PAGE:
United States District Court, W.D. Wisconsin
OPINION AND ORDER
D. PETERSON DISTRICT JUDGE
Allison Steers and Cyndee Redfearn are former employees of
plaintiff DF Institute, LLC, which goes by the name Kaplan
Professional. Kaplan brings both state and federal claims
against Steers and Redfearn, as well as their current
employer Dalton Education, LLC, for using Kaplan's
confidential information to obtain a competitive advantage
over Kaplan. Both Kaplan and Dalton sell products and
services for those preparing to be certified financial
Kaplan's claims is that Steers and Redfearn violated a
“Confidentiality and Restriction” agreement they
had with Kaplan. Dkt. 1, ¶¶ 159-64. In a
counterclaim, Steers and Redfearn contend that the agreement
includes unenforceable restrictive covenants and that Kaplan
tortiously interfered with their business relationships by
attempting to enforce the agreement. Dkt. 69, ¶¶
4-5. Now Kaplan moves to dismiss the counterclaim under
Federal Rule of Civil Procedure 12(c). Dkt. 75. (Because the
counterclaim doesn't involve Dalton, the court will refer
to Steers and Redfearn as “defendants” for the
remainder of the opinion.) For the reasons discussed below,
the court will deny Kaplan's motion.
seeks dismissal of defendants' counterclaim for tortious
interference on two grounds: (1) defendants failed to provide
fair notice of the claim, as required by Federal Rule of
Civil Procedure 8; and (2) defendants cannot satisfy one of
the elements of a tortious interference claim. The court will
consider each contention in turn.
contends that defendants failed to provide fair notice of
their tortious interference claim by failing to identify
which restrictive covenants are unenforceable and by failing
to explain why they are unenforceable. But even if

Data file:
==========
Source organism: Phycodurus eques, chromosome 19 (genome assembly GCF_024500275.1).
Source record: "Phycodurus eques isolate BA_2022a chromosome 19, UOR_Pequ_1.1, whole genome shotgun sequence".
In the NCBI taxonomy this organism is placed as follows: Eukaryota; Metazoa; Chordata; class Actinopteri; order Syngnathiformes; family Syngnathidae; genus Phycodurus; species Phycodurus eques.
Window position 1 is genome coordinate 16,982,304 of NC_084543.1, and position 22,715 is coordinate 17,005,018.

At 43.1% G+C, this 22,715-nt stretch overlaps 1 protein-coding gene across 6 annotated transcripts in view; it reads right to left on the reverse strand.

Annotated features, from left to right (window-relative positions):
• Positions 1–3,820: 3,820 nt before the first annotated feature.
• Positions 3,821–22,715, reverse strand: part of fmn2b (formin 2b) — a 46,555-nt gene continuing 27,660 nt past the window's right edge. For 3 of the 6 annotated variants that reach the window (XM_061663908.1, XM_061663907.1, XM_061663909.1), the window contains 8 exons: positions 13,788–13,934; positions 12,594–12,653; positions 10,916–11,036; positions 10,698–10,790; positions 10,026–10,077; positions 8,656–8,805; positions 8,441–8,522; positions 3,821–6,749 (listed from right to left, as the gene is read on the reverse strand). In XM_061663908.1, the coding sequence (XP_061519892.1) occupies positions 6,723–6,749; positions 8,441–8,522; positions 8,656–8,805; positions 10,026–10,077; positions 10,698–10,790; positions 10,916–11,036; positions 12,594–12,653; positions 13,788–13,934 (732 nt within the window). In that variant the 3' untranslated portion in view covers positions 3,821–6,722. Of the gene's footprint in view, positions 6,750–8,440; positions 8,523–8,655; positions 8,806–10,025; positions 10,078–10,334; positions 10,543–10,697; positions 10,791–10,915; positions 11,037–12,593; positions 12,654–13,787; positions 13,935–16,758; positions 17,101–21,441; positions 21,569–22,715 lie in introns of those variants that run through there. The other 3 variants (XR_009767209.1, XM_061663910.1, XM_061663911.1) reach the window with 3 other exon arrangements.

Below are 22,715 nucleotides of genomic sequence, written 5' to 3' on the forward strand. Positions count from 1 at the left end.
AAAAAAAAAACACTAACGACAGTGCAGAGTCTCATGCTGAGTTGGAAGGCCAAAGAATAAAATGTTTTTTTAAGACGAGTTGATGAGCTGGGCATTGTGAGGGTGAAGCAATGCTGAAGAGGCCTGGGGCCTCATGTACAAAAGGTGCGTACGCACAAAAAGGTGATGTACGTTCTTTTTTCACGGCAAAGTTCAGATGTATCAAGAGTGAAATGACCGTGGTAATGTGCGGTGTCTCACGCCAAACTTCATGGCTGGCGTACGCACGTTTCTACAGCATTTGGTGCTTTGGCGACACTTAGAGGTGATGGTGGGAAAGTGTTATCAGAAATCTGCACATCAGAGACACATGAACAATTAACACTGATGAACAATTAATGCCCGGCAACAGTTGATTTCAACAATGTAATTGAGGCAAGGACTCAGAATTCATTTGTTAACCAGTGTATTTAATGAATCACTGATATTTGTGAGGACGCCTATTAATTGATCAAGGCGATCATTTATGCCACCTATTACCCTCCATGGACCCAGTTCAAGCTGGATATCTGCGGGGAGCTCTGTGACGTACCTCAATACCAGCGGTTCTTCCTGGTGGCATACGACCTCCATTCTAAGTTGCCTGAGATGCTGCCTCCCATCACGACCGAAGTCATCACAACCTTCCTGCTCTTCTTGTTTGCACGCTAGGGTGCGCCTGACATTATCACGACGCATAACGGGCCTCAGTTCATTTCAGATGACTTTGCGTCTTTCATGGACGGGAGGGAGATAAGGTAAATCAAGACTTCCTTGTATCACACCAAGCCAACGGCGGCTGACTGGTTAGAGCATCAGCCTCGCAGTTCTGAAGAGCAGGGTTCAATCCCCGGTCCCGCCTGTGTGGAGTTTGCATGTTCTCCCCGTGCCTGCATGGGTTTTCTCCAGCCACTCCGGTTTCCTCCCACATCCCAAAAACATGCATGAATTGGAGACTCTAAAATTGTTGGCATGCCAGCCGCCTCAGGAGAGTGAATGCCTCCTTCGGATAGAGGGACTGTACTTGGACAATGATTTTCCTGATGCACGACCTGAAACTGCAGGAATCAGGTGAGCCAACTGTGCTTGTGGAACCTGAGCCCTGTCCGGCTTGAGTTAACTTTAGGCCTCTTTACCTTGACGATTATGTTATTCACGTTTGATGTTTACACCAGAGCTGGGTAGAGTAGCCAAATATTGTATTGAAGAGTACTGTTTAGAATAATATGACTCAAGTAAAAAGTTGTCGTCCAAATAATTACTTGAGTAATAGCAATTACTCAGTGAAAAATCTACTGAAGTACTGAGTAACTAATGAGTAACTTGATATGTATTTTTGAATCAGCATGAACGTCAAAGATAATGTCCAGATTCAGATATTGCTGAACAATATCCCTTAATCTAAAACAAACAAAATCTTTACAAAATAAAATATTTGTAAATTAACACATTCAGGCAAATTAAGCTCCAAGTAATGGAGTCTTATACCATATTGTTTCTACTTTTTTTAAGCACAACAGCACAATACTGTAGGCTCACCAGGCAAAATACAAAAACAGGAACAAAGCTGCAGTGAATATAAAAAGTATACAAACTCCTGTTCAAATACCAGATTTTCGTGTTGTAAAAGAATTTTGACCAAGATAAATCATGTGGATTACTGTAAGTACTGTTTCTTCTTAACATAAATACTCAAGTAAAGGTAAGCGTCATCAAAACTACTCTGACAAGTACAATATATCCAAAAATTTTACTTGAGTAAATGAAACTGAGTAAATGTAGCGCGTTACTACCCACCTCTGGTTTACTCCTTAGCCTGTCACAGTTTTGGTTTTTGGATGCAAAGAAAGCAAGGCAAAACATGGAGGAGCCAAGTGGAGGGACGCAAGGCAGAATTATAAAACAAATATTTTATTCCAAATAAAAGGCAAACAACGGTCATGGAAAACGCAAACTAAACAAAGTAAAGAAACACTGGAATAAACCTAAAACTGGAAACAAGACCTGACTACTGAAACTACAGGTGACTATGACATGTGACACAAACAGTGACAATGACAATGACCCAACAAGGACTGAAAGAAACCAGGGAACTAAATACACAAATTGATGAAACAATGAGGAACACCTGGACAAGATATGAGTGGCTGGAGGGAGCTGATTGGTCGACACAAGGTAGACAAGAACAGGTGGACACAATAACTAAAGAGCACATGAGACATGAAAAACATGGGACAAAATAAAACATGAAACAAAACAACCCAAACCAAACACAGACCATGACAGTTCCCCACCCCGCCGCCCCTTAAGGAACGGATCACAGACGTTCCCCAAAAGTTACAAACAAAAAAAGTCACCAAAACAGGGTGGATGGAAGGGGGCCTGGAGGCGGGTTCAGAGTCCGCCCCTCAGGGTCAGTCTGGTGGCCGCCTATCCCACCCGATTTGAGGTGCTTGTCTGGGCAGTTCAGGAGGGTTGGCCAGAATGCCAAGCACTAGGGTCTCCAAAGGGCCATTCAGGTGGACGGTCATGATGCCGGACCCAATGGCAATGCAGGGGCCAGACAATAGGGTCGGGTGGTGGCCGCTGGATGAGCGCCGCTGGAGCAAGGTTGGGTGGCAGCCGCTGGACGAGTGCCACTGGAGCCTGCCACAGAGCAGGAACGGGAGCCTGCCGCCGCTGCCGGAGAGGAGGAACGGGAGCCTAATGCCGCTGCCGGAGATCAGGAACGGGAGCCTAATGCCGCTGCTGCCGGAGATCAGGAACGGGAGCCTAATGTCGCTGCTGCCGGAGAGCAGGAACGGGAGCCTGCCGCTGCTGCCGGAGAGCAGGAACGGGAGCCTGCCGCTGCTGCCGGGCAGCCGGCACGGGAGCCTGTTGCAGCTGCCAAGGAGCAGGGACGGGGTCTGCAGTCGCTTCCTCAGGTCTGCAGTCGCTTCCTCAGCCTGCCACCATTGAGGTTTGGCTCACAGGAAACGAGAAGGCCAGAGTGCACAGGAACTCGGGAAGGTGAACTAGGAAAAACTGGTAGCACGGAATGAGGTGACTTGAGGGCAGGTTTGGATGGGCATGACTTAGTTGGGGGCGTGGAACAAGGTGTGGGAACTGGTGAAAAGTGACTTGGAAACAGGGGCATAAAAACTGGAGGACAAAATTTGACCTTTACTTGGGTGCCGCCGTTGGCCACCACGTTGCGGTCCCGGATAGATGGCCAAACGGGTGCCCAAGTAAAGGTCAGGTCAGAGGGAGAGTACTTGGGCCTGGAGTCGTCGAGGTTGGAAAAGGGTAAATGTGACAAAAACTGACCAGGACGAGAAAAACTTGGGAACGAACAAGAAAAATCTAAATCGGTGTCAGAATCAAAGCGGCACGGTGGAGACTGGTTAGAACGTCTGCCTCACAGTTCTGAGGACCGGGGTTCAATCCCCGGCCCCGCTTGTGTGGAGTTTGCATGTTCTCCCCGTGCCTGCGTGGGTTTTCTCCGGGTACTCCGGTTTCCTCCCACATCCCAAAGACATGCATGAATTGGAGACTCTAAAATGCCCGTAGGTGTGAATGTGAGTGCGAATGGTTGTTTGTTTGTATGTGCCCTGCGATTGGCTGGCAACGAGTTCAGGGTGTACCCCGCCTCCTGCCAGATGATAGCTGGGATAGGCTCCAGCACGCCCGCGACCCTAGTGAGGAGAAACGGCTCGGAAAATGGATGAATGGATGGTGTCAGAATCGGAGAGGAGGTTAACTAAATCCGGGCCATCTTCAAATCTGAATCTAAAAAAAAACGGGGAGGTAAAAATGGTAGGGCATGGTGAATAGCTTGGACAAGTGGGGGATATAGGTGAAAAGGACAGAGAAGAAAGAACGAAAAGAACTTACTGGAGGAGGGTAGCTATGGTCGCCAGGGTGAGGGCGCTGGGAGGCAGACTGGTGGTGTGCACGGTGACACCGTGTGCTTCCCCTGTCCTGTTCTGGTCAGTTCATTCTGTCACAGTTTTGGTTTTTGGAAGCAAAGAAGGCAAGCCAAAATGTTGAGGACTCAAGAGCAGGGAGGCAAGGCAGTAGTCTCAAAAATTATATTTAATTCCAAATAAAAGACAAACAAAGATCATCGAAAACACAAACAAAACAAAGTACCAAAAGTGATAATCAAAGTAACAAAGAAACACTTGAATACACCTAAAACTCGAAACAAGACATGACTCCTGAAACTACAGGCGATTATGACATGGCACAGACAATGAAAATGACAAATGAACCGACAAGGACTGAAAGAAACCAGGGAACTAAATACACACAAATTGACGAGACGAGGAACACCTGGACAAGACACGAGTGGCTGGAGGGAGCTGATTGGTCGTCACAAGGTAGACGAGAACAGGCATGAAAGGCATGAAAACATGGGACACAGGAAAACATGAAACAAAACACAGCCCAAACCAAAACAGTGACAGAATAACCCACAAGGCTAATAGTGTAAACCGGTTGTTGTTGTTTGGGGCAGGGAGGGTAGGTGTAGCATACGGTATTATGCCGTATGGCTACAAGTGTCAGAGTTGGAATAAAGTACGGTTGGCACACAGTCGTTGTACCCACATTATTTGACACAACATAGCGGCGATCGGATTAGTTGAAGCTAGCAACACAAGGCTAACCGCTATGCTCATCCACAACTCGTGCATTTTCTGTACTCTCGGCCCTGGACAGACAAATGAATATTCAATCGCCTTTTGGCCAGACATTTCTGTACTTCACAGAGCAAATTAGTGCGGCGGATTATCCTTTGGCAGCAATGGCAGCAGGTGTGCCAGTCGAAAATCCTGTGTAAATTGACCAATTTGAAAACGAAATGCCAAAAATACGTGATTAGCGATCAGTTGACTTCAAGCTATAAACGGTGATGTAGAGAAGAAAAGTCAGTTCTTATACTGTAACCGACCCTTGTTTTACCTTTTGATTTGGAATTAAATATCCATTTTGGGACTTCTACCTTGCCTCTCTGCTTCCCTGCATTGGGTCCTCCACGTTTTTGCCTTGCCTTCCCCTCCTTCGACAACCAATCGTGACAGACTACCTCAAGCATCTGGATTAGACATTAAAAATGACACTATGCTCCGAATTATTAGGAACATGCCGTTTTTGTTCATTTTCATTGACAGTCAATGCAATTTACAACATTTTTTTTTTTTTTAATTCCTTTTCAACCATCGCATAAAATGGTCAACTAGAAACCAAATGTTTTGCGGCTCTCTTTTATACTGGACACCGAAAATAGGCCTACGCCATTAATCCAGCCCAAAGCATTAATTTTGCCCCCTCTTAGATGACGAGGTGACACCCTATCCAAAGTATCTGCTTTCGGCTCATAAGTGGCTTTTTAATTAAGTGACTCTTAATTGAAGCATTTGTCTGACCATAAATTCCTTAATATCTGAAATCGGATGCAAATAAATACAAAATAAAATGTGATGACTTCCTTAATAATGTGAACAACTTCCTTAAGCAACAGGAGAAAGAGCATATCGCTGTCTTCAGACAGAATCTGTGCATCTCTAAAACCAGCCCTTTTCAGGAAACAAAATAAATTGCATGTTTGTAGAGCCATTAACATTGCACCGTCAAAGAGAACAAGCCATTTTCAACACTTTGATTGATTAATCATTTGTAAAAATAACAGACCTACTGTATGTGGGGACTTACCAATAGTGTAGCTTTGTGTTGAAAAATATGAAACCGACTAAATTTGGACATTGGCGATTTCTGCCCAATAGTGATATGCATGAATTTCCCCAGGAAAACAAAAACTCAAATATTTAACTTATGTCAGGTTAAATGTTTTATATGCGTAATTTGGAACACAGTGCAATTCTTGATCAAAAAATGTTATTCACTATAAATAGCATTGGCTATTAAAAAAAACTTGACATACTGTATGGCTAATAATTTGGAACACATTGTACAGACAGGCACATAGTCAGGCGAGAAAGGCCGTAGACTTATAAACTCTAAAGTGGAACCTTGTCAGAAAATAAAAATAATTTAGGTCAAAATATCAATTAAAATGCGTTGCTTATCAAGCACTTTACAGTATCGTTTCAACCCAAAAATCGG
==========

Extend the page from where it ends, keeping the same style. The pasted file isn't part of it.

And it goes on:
defendants were required to provide that information, they
did so in both their opposition to Kaplan's motion for a
preliminary injunction and in their opposition to
Kaplan's motion for judgment on the pleadings.
Specifically, defendants say that that the Confidentiality
and Restrictive Agreement includes: (1) an anti-solicitation
provision that is overbroad because it prohibits them from
engaging in “any activity to induce any employee to
terminate employment with Kaplan”; (2) a
non-interference provision that is overbroad because it has
an unlimited scope; and (3) a confidentiality provision that
is invalid because it isn't necessary to protect
Kaplan's legitimate business interests.
plaintiff is not held to the factual allegations of his
complaint when he is faced with a motion to dismiss it for
failure to state a claim. He can oppose the motion . . . with
any factual allegations that are consistent with the
allegations of the complaint.” Smith v. Boyle,
144 F.3d 1060, 1064-65 (7th Cir. 1998). Because Kaplan
doesn't contend that the additional information provided
in defendants' brief is insufficient, the court will not
dismiss the counterclaim for failing to provide fair notice.
Lack of justification or privilege
contends that defendants' tortious interference